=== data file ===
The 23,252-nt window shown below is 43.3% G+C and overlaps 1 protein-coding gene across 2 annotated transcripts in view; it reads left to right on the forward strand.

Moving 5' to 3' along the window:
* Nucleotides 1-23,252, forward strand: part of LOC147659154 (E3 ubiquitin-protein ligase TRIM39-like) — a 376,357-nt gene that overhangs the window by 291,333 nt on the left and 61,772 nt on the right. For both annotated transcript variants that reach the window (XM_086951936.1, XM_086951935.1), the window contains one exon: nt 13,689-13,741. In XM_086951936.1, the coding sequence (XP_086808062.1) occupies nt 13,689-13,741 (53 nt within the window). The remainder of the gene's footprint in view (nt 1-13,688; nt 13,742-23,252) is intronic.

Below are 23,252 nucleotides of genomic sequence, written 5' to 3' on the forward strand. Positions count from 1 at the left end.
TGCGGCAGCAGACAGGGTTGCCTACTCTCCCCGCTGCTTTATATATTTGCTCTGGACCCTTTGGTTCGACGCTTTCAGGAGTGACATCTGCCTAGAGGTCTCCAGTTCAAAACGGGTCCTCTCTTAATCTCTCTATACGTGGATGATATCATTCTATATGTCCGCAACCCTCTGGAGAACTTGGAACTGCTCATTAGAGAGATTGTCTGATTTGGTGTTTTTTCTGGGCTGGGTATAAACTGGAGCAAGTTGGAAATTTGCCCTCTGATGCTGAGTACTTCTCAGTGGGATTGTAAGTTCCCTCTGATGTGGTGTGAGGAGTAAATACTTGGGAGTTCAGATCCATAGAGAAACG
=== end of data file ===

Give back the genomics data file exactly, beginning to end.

The 23,252-nt window shown below is 43.3% G+C and overlaps 1 protein-coding gene across 2 annotated transcripts in view; it reads left to right on the forward strand.

Moving 5' to 3' along the window:
* Nucleotides 1-23,252, forward strand: part of LOC147659154 (E3 ubiquitin-protein ligase TRIM39-like) — a 376,357-nt gene that overhangs the window by 291,333 nt on the left and 61,772 nt on the right. For both annotated transcript variants that reach the window (XM_086951936.1, XM_086951935.1), the window contains one exon: nt 13,689-13,741. In XM_086951936.1, the coding sequence (XP_086808062.1) occupies nt 13,689-13,741 (53 nt within the window). The remainder of the gene's footprint in view (nt 1-13,688; nt 13,742-23,252) is intronic.

Below are 23,252 nucleotides of genomic sequence, written 5' to 3' on the forward strand. Positions count from 1 at the left end.
TGCGGCAGCAGACAGGGTTGCCTACTCTCCCCGCTGCTTTATATATTTGCTCTGGACCCTTTGGTTCGACGCTTTCAGGAGTGACATCTGCCTAGAGGTCTCCAGTTCAAAACGGGTCCTCTCTTAATCTCTCTATACGTGGATGATATCATTCTATATGTCCGCAACCCTCTGGAGAACTTGGAACTGCTCATTAGAGAGATTGTCTGATTTGGTGTTTTTTCTGGGCTGGGTATAAACTGGAGCAAGTTGGAAATTTGCCCTCTGATGCTGAGTACTTCTCAGTGGGATTGTAAGTTCCCTCTGATGTGGTGTGAGGAGTAAATACTTGGGAGTTCAGATCCATAGAGAAACG